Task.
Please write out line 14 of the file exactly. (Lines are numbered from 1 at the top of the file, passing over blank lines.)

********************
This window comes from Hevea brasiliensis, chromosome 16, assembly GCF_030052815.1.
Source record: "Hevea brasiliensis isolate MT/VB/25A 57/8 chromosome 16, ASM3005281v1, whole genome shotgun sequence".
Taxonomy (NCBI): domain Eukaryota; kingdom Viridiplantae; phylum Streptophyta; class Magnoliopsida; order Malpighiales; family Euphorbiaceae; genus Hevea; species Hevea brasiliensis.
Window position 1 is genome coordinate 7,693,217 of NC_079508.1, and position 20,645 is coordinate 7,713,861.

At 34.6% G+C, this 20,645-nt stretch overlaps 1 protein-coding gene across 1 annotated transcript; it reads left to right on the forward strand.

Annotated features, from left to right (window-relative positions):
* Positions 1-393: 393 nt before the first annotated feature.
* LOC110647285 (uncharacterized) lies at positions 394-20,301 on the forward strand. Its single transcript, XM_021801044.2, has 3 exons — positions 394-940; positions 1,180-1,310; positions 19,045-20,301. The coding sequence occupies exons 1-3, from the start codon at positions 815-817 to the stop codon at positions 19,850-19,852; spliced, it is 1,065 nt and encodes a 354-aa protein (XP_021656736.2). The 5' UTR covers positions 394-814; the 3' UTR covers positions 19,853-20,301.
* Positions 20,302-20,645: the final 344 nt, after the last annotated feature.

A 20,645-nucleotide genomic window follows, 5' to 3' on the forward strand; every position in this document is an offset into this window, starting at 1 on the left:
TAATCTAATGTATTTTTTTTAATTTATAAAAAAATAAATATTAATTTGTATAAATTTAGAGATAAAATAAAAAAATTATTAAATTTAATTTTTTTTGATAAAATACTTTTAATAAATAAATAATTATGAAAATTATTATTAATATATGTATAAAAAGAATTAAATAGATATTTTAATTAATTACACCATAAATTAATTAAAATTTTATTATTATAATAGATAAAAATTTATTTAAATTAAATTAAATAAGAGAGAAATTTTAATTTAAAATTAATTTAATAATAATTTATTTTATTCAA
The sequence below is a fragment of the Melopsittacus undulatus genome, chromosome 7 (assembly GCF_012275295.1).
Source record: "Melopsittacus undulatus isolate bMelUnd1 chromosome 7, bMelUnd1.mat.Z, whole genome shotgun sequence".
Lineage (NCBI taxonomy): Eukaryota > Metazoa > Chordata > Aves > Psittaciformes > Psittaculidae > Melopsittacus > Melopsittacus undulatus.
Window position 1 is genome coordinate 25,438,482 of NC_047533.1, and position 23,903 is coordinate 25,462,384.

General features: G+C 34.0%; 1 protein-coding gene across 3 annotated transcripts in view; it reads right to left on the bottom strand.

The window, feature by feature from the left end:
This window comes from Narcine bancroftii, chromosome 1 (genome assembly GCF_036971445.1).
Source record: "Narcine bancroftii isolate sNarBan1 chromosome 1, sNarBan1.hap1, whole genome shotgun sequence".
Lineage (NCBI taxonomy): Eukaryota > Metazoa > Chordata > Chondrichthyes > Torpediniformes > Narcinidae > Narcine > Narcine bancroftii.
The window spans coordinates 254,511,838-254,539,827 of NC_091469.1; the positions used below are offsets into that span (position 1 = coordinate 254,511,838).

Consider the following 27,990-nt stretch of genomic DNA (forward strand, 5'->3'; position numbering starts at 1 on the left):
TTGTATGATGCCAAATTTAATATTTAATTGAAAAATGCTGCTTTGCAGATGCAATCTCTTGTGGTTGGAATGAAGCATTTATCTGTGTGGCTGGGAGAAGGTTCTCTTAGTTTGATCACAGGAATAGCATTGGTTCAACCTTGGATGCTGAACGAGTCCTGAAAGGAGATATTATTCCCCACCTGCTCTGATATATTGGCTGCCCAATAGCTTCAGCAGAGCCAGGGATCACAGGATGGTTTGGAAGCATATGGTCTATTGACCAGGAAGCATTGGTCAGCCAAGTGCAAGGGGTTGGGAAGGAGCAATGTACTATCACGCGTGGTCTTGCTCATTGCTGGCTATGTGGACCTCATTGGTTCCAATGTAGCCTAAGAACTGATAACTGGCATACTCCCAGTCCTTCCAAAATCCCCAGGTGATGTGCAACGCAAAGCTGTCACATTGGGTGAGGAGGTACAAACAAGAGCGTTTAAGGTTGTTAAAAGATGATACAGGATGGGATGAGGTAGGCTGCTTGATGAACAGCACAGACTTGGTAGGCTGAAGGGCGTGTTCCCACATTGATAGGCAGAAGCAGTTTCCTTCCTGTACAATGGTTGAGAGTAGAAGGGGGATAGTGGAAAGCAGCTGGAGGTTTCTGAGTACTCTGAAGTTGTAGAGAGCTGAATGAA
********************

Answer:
Lineage (NCBI taxonomy): Eukaryota > Metazoa > Chordata > Aves > Psittaciformes > Psittaculidae > Melopsittacus > Melopsittacus undulatus.